China's centrally-administered SOEs enhance reform and oversight with newly appointed chief compliance officers

Huang Yixuan
China's centrally-administered state-owned enterprises embrace less risk and more oversight, with the new position of chief compliance officer.
Huang Yixuan

China's centrally-administered state-owned enterprises are required to establish the post of chief compliance officer, according to a document released by the State-owned Assets Supervision and Administration Commission of the State Council.

The administrative measures on compliance management of centrally-administered SOEs, released on September 16, is aimed to deepen their construction under the rule of law, promote compliance management, effectively prevent and control risks, and strongly guarantee the deepening of reform and high-quality development, the SASAC said.

The measures, based on the construction practice of compliance systems in recent years, have a clearer classification of the content of compliance management, including aspects of establishing compliance systems, improving operation mechanisms, fostering compliance culture, and strengthening supervision and accountability, according to Jin Xu, lawyer at the Global Law Office.

The document clarified that central enterprises should establish a chief compliance officer who will be responsible for the people in charge of the enterprise. The job should also be taken on by the general counsel as a concurrent post, instead of creating new leadership positions.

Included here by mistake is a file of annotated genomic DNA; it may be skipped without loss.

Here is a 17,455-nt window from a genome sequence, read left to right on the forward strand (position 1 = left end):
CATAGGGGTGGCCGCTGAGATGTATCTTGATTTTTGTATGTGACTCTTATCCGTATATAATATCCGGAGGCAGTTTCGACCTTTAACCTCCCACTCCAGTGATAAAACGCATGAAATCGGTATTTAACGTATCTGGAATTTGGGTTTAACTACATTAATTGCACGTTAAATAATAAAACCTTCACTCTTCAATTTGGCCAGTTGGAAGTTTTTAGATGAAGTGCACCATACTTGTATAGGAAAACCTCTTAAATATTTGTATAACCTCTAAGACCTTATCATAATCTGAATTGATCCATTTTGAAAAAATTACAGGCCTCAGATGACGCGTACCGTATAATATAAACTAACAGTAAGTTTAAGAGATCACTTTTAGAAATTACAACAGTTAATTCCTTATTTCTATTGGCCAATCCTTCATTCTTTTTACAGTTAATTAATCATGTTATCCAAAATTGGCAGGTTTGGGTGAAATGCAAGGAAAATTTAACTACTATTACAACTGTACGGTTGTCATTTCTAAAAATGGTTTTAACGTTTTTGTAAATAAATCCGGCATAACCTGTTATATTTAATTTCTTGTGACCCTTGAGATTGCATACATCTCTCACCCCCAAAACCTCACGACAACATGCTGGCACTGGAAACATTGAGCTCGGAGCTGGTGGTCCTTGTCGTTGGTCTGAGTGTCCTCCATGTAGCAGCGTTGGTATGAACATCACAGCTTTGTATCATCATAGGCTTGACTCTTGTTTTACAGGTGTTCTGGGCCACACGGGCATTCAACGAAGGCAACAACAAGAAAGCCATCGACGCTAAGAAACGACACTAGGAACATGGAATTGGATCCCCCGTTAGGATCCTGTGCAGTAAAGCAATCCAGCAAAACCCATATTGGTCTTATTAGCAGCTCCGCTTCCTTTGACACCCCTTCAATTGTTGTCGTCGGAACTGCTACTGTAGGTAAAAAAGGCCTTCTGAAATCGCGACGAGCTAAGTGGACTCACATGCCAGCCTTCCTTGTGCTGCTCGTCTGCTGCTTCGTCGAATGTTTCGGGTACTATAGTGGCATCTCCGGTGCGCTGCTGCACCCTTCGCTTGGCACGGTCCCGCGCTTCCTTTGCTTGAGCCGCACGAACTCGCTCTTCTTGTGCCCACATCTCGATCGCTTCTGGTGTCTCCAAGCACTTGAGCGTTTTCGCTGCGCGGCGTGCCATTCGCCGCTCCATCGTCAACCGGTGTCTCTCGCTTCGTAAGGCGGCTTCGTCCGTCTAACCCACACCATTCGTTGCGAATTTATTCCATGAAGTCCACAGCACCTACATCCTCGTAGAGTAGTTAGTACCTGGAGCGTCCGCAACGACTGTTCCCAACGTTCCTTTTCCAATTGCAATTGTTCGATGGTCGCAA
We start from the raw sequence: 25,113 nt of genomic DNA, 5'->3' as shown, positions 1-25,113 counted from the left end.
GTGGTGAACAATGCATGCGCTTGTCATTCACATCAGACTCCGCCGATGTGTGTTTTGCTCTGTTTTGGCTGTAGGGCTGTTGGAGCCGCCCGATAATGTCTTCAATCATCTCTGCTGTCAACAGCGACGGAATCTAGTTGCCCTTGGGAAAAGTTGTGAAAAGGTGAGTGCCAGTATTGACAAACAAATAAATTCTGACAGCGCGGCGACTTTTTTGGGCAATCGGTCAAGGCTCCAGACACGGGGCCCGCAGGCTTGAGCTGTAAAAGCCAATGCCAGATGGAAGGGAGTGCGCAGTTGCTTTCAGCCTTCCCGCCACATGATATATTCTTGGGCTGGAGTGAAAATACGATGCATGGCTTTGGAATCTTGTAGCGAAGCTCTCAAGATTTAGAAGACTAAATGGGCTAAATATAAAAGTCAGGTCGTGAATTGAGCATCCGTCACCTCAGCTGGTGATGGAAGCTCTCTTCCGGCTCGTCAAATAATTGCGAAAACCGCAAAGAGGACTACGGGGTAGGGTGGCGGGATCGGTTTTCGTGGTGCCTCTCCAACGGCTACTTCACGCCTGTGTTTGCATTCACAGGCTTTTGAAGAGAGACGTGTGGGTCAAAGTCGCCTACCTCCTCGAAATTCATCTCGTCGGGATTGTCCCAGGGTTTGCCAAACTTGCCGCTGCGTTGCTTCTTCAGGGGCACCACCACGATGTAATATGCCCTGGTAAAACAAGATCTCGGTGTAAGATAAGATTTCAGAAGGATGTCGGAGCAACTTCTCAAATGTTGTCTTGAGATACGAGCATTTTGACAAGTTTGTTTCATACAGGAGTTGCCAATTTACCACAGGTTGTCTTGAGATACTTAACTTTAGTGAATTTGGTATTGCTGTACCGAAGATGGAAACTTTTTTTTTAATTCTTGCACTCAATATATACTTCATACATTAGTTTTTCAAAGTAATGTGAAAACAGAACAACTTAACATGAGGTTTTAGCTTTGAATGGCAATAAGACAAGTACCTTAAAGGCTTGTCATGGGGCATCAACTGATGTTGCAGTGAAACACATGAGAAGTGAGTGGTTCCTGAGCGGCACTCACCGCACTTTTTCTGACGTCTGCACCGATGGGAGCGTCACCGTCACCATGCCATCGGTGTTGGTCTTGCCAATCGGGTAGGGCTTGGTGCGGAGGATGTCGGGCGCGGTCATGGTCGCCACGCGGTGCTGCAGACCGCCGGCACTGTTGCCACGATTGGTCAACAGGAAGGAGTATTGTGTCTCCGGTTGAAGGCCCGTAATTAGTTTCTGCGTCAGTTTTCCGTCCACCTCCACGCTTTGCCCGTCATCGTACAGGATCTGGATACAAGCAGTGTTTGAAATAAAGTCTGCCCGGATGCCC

In terms of operational mechanisms, centrally-administered SOEs are required to embed compliance review as a mandatory procedure in the operation and management process, and the compliance review opinions on major decision-making matters should be signed by the chief compliance officer.

On supervision and accountability, central enterprises should hold accountable those who fail to detect irregularities knowingly or with gross negligence in the course of their duties, or who fail to perform their duties when irregularities are detected, resulting in losses or adverse impacts on the enterprise.

The administrative measures will come into force on October 1, 2022.

Weng Jieming, deputy director of the SASAC, stressed that central enterprises should regard the chief compliance officer as a key figure, who should fully participate in major decisions, and also see compliance review as a key link, speeding up optimization of the working mechanisms.

"The provisions of the administrative measures reflect the great importance attached on the effective implementation of compliance systems," Jin said.

Centrally-administered SOEs need to review the status of their own compliance system item by item and make necessary adjustments to their compliance systems, and more importantly, they need to review and improve their compliance system from the perspective of practicality and effectiveness, taking into account their own situation and features, she said.

According to the list updated on July 25, China now sees a total of 98 central enterprises.

Jin expects that the next phase of compliance management will also be rolled out in depth, at the level of the central enterprises' subsidiaries as well as SOEs of lower levels.

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